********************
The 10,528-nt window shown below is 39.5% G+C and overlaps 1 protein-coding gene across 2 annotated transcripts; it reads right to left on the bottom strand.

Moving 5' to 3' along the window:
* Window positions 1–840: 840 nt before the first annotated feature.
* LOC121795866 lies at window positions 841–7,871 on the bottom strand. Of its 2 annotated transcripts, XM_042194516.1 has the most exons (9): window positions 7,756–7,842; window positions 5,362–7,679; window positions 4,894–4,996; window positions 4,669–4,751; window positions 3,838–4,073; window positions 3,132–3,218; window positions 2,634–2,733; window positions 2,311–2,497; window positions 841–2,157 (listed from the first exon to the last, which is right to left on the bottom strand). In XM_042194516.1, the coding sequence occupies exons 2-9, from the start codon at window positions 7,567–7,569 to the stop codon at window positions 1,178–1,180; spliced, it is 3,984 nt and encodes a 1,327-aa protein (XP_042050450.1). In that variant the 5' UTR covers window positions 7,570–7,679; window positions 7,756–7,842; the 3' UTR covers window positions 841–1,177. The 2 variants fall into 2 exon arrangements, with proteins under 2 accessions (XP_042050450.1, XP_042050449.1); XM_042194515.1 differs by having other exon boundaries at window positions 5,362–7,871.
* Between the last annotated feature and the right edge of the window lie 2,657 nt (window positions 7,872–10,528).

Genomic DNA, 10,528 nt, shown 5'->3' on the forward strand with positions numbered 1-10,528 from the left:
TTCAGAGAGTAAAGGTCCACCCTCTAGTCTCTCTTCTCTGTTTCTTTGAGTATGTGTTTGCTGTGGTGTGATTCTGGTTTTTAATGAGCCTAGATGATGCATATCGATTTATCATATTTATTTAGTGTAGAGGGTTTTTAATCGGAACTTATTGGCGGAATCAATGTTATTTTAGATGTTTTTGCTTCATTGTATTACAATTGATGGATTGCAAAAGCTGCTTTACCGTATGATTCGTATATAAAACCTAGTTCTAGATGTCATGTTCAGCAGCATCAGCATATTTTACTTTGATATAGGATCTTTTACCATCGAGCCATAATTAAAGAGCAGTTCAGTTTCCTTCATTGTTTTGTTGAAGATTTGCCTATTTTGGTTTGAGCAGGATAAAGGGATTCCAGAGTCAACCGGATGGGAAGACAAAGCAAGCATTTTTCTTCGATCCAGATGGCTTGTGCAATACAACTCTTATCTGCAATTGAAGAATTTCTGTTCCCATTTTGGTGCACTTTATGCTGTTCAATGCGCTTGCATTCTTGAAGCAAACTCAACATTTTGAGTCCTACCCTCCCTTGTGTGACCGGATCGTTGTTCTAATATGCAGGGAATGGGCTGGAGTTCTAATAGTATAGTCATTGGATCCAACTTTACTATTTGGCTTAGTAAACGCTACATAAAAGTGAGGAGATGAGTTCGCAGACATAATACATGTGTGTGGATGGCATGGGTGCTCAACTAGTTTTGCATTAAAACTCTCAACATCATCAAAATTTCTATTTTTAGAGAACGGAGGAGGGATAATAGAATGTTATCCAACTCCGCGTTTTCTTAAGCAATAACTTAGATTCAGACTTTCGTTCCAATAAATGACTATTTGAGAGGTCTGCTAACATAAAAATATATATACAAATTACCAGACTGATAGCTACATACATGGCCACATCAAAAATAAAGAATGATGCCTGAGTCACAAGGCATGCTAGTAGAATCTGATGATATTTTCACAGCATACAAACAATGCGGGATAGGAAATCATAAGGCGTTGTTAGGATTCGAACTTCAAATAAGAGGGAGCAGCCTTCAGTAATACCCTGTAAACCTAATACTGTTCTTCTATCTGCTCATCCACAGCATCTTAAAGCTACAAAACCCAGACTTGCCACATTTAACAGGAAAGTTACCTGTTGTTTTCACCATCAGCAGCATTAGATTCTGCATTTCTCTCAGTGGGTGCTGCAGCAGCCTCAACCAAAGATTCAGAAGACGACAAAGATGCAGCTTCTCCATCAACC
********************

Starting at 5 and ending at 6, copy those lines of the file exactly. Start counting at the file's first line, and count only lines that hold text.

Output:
* Between the last annotated feature and the right edge of the window lie 2,657 nt (window positions 7,872–10,528).

Genomic DNA, 10,528 nt, shown 5'->3' on the forward strand with positions numbered 1-10,528 from the left: